Ad. 1. Conventional PET scanners use LSO or LYSO scintillation crystals, which exploit the photoelectric effect and convert gamma photons into fluorescent photons to obtain information on the energy, time and position of gamma photons emitted by the positron annihilation (e+) process obtained by using an appropriate e+ emitting radiopharmaceutical. In plastic scintillators used in J-PET, the Compton effect is used, i.e. the phenomenon of scattering of high-energy photons on free or weakly bound electrons of the scintillator.

Ad. 2. The modular J-PET scanner can also be easily integrated with existing computed tomography (CT) systems, allowing for simultaneous conduction of both types of examinations.

Ad. 3. Positronium imaging is applied in the J-PET scanner. The PET technique uses radioisotopes that emit positron radiation (beta+). Traditional PET scanners image the distribution of gamma ray photons produced by the annihilation of an electron (e-) and a positron (e+). Annihilation may be preceded by the appearance of a positron atom - a quasi-stable system composed of an electron (e-) and its antiparticle - positron (e+), which occurs in approximately 30-40% of all annihilations occurring in the patient's body.

The time of such annihilation taking place through the state of the positronium atom depends on whether a positronium will be created in which e- and e+ will have parallel spins (triplet state ↑↑, this system is called ortho-positronium - o-Ps) or antiparallel spins (state singlet ↑ ↓, this system is called para-positronium - p-Ps). The average life time of o-Ps in vacuum is more then 1000 times longer (142 nano-seconds [ns]), then the average life time of p-Ps (125 pico-seconds [ps]). The average lifetime of o-Ps in a vacuum is over 1000 times longer (142 nanoseconds [ns]) than the average lifetime of p-Ps (125 picoseconds [ps]). The second difference is that o-Ps annihilation takes place over 3 photons, which has not been detected so far and which traditional PET. the annihilation time of the o-Ps atom can be an additional diagnostic parameter ("positronium biomarker") to be measured and analyzed in the J-PET scanner.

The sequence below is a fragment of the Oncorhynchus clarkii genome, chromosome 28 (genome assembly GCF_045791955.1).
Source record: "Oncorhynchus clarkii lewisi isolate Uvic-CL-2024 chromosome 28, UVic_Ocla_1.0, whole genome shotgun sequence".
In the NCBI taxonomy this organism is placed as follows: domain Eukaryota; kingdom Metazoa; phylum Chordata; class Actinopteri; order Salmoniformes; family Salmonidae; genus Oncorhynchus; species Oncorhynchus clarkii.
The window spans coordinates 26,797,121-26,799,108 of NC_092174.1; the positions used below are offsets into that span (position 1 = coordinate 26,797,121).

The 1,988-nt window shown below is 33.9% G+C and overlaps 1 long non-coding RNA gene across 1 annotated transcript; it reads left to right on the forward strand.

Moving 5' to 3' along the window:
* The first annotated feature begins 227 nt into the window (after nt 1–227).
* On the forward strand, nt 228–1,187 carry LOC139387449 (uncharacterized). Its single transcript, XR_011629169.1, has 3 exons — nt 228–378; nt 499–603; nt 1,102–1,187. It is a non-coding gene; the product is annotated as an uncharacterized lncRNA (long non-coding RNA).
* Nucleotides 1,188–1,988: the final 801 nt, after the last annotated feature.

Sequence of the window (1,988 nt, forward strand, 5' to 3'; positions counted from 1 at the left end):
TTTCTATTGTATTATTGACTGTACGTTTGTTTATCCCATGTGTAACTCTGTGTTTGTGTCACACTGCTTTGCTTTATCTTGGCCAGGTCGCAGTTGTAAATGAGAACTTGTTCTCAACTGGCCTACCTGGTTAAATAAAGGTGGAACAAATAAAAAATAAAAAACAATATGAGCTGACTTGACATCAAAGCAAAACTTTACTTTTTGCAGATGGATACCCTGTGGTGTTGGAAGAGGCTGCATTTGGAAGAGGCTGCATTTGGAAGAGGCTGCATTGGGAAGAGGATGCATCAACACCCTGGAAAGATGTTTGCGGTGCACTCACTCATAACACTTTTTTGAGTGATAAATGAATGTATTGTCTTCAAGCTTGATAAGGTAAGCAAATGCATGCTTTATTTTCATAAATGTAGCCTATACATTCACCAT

The clinical application of such "positronium biomarker" in terms of lesion detection, image quality and quantification is yet to be determined, which this study aims to address.


10 patients




18 to 80 years old


No Healthy Volunteers

Inclusion criteria

The patient is referred for a PET/CT scan, in accordance with recognized indications for examining the brain or the entire body.

  • Age over 18 years
  • Informed, voluntary consent to participate in the study

Exclusion criteria

  • Pregnant women, breastfeeding women
  • People with a previously diagnosed allergy to radiopharmaceuticals
  • age under 18 years
  • Lack of cooperation with the patient

Trial design

10 participants in 1 patient group

J-PET group
The patient is referred for a PET/CT scan, in accordance with recognized indications for examining the brain or the entire body.
Diagnostic Test: Positron-Emission Tomography Imaging

Trial contacts and locations